The Great Tax Cutter? Obama, Not Reagan
This weekend's Reagan centennial predictably produced paeans to the great tax cutter who never was. After all, in the wake of the his budget-busting 1981 tax cuts which ultimately tripled the national debt, Reagan raised taxes six of his eight years in office and 11 times overall. As it turns out, the Great Tax Cutter is the current occupant of the Oval Office, President Barack Obama.
Over just the past few days, two analyses by the AP revealed that "for the third straight year, American families and businesses will pay less in federal taxes than they did under former President George W. Bush" and "Taxpayers at most income levels have seen their federal income taxes drop under President Barack Obama." But even before December's compromise extending the Bush tax cuts for two years, Obama had already delivered the largest ever two-year tax relief to Americans as part of his 2009 stimulus program.
Previewing the final vote on the American Recovery and Reinvestment Act, Steve Waldman argued that in absolute dollar terms, "the tax cuts in this stimulus plan appear to be the biggest in history":
The compromise stimulus plan includes $282 billion in tax cuts over two years.
According to the Wall Street Journal, Bush's first two years of tax cuts amounted to $174 billion. A second batch in 2004 and 2005 cost $231. And those were thought to be bigger than the tax cuts offered by Reagan, Kennedy or others.
Now, perhaps some new analysis will show that the tax cuts end up not quite being the largest in history by this measure or that. But it's clear they're massive.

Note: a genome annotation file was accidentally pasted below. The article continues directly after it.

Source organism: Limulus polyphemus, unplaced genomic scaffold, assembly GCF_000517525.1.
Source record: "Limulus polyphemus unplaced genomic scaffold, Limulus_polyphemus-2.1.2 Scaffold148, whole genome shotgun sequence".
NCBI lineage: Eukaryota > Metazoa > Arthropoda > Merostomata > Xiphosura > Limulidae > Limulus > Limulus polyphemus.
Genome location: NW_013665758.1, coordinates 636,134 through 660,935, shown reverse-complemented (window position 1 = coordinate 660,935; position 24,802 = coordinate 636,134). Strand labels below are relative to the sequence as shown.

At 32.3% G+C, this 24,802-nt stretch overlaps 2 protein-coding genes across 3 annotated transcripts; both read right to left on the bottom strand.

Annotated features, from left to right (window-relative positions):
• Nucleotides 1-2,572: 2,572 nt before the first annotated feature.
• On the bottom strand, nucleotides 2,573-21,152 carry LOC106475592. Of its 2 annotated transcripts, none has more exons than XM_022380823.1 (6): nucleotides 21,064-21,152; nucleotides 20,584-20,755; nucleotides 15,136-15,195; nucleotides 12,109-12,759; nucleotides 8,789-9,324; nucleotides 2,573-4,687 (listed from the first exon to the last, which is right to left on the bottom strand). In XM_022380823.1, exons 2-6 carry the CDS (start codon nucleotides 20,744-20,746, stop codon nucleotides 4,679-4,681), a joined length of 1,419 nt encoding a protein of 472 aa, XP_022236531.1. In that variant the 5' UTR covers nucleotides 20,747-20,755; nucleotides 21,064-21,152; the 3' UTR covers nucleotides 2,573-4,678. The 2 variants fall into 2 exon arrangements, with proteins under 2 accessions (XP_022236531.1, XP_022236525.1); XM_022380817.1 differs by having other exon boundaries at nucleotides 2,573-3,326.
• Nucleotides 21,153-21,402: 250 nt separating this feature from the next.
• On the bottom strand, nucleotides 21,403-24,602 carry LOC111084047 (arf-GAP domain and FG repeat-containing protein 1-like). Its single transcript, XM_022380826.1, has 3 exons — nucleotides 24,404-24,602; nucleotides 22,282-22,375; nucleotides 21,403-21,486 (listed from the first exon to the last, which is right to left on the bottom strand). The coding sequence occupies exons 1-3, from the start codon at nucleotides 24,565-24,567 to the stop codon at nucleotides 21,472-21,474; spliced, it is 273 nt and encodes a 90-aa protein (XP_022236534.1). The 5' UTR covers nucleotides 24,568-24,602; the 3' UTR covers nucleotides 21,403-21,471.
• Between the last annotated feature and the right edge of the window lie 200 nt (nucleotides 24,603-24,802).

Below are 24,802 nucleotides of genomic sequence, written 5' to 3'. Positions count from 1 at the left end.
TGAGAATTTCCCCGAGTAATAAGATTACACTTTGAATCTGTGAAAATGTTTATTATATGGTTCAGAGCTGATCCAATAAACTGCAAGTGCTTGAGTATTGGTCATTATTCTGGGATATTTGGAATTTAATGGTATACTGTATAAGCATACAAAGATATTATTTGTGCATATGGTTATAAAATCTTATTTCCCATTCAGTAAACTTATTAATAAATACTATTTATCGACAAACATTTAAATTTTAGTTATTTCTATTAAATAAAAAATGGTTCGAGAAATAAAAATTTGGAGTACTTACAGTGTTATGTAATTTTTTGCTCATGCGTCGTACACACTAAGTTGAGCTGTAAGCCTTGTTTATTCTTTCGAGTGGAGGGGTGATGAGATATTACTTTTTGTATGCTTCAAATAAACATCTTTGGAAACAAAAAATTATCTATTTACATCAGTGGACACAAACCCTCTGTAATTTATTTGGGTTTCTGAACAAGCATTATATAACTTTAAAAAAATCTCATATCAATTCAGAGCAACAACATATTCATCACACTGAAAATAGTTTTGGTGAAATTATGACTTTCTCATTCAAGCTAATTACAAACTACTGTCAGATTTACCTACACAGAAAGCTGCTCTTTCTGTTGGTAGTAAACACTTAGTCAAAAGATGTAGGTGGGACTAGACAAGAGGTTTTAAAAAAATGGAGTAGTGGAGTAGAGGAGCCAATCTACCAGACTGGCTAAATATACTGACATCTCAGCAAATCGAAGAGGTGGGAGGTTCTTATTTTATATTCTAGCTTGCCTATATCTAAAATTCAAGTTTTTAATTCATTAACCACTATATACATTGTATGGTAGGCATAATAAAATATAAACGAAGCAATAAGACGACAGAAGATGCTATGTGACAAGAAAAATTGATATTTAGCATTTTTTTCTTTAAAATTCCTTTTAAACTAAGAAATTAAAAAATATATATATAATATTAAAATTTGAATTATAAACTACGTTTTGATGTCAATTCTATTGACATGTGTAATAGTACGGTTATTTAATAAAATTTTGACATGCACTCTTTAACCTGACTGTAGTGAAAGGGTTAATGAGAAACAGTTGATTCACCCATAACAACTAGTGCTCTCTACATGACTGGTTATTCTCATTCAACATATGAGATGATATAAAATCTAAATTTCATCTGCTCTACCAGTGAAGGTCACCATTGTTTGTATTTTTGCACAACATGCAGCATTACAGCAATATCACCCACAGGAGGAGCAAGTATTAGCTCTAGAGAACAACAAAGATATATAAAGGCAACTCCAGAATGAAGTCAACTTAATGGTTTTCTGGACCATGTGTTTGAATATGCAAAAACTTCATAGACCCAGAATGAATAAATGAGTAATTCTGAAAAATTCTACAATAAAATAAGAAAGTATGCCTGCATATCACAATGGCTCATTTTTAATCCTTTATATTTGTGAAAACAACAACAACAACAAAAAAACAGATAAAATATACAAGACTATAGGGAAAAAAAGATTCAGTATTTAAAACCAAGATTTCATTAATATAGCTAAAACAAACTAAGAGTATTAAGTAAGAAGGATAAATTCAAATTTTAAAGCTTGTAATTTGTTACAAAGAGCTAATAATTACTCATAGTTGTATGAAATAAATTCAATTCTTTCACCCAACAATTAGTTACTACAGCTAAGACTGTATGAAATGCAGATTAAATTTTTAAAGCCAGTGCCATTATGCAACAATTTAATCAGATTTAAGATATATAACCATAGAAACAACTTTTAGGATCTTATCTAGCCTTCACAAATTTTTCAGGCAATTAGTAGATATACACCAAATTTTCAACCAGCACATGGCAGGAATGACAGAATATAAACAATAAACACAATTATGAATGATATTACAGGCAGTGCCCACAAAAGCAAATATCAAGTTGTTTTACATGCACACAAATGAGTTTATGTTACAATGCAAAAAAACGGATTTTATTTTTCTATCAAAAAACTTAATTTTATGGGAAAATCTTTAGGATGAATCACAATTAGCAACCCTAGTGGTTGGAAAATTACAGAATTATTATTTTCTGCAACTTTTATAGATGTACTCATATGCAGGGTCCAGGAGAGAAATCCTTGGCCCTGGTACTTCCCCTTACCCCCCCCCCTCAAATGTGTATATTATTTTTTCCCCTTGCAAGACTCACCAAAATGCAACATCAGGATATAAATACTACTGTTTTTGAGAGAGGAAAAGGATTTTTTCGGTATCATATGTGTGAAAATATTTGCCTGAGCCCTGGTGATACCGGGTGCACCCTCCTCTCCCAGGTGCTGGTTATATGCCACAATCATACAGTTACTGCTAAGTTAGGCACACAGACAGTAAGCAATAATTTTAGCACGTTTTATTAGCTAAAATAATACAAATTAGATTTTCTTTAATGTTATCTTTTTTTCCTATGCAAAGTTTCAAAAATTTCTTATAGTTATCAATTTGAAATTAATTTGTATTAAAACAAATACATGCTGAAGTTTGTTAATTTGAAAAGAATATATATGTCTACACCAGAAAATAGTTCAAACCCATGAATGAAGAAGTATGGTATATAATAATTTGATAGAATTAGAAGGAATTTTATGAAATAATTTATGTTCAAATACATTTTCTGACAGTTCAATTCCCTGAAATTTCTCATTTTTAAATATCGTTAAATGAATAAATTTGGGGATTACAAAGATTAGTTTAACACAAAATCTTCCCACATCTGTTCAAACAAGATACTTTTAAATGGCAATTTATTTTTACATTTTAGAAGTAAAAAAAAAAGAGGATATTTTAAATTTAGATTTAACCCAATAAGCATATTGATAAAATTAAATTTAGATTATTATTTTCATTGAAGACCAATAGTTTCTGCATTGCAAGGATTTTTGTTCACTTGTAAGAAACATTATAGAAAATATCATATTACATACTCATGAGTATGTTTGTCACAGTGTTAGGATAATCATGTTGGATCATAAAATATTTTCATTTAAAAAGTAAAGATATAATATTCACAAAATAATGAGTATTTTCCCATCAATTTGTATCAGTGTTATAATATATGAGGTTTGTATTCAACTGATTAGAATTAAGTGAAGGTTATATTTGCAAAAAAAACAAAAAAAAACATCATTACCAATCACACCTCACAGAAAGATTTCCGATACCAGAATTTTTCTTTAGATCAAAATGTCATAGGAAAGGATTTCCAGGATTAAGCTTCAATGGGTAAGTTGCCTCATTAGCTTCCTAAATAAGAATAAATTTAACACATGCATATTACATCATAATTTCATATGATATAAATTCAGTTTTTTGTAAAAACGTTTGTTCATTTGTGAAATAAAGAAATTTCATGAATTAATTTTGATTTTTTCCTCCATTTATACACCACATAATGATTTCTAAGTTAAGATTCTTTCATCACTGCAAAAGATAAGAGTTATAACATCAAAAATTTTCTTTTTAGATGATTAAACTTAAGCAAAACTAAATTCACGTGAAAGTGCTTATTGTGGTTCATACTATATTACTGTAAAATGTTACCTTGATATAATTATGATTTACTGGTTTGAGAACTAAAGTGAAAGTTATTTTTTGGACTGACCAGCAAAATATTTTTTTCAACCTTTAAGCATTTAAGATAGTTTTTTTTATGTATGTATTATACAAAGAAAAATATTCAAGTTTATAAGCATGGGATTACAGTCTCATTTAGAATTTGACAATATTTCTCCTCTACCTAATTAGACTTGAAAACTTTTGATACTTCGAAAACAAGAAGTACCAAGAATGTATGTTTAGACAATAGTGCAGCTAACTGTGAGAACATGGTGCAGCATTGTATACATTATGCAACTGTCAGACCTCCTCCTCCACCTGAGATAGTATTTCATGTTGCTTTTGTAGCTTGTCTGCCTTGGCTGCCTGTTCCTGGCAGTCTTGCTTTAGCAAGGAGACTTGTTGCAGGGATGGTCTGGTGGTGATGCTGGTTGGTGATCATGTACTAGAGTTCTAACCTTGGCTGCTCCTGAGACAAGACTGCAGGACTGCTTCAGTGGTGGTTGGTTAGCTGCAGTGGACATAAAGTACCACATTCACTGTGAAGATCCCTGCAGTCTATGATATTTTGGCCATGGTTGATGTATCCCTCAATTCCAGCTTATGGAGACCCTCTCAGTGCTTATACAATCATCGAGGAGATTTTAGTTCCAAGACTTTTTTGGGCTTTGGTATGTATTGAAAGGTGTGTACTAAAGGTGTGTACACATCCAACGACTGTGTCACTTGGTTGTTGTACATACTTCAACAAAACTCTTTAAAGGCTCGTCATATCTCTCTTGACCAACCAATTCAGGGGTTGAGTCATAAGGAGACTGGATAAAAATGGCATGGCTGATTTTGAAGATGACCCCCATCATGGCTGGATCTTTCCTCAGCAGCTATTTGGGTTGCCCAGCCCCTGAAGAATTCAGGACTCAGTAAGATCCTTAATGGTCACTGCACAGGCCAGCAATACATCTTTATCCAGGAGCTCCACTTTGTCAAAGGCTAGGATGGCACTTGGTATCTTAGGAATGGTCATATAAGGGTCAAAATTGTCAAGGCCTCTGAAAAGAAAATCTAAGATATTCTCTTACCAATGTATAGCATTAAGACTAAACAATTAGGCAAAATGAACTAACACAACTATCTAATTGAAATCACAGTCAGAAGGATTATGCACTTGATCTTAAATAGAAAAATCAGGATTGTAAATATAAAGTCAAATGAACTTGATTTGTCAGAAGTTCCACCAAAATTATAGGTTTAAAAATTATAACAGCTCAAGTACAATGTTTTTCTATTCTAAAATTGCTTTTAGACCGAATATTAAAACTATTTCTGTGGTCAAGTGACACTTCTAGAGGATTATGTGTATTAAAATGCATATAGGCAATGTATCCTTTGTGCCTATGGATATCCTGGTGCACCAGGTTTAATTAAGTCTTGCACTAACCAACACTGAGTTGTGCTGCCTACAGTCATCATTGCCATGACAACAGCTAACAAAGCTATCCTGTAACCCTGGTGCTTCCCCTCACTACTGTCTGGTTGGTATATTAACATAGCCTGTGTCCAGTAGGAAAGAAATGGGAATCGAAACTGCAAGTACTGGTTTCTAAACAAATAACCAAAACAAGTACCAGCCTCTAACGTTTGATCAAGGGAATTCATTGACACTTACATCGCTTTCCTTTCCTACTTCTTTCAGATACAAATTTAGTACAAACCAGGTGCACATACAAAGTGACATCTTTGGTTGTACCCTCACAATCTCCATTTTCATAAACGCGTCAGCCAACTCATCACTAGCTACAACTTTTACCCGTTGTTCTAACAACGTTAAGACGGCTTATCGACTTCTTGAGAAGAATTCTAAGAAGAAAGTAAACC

"Surely," Waldman concluded, "it ought to be a big story." But thanks to the cacophony of the right-wing rage machine combined with feeble salesmanship from the White House, that big story remains largely untold.
In October, the New York Times asked, "What if a president cut Americans' income taxes by $116 billion and nobody noticed?" As it turns out, that question neatly summed up the sad dynamic that helped doom Democrats in the 2010 midterm elections. Stephen Colbert famously declared that "reality has a well-known liberal bias." But not, the New York Times explained, when no one is paying attention to it.
In a troubling sign for Democrats as they head into the midterm elections, their signature tax cut of the past two years, which decreased income taxes by up to $400 a year for individuals and $800 for married couples, has gone largely unnoticed.
In a New York Times/CBS News Poll last month, fewer than one in 10 respondents knew that the Obama administration had lowered taxes for most Americans. Half of those polled said they thought that their taxes had stayed the same, a third thought that their taxes had gone up, and about a tenth said they did not know. As Thom Tillis, a Republican state representative, put it as the dinner wound down here, "This was the tax cut that fell in the woods -- nobody heard it."
That was especially true of the supposedly anti-tax Tea Party crowd. Another CBS News poll in February 2010 revealed the mass delusion of the American people in general and Tea Baggers in particular when it comes to the Obama tax cuts. A quarter of respondents said the Obama administration increased taxes while 53% said they were unchanged. Only 12% rightly answered that federal income taxes had come down under President Obama.